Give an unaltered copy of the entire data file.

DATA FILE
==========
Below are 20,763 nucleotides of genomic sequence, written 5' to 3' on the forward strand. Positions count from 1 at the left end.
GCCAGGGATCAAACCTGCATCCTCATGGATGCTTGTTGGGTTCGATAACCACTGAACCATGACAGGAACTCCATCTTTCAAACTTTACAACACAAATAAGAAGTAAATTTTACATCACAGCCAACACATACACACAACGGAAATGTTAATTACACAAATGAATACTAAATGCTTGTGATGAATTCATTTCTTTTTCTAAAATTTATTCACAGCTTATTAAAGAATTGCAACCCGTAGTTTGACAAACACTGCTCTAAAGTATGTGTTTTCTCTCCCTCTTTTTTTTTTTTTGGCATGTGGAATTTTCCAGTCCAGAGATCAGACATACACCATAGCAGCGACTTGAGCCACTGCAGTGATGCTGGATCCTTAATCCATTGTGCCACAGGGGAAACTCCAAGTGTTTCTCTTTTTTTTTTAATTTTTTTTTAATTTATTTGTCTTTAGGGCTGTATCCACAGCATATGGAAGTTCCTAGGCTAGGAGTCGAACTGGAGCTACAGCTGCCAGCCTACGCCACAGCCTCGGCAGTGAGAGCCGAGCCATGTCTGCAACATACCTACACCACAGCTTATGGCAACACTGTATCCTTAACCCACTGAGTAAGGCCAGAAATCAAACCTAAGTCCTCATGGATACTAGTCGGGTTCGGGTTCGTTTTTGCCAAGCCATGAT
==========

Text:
Below are 20,763 nucleotides of genomic sequence, written 5' to 3' on the forward strand. Positions count from 1 at the left end.
GCCAGGGATCAAACCTGCATCCTCATGGATGCTTGTTGGGTTCGATAACCACTGAACCATGACAGGAACTCCATCTTTCAAACTTTACAACACAAATAAGAAGTAAATTTTACATCACAGCCAACACATACACACAACGGAAATGTTAATTACACAAATGAATACTAAATGCTTGTGATGAATTCATTTCTTTTTCTAAAATTTATTCACAGCTTATTAAAGAATTGCAACCCGTAGTTTGACAAACACTGCTCTAAAGTATGTGTTTTCTCTCCCTCTTTTTTTTTTTTTGGCATGTGGAATTTTCCAGTCCAGAGATCAGACATACACCATAGCAGCGACTTGAGCCACTGCAGTGATGCTGGATCCTTAATCCATTGTGCCACAGGGGAAACTCCAAGTGTTTCTCTTTTTTTTTTAATTTTTTTTTAATTTATTTGTCTTTAGGGCTGTATCCACAGCATATGGAAGTTCCTAGGCTAGGAGTCGAACTGGAGCTACAGCTGCCAGCCTACGCCACAGCCTCGGCAGTGAGAGCCGAGCCATGTCTGCAACATACCTACACCACAGCTTATGGCAACACTGTATCCTTAACCCACTGAGTAAGGCCAGAAATCAAACCTAAGTCCTCATGGATACTAGTCGGGTTCGGGTTCGTTTTTGCCAAGCCATGAT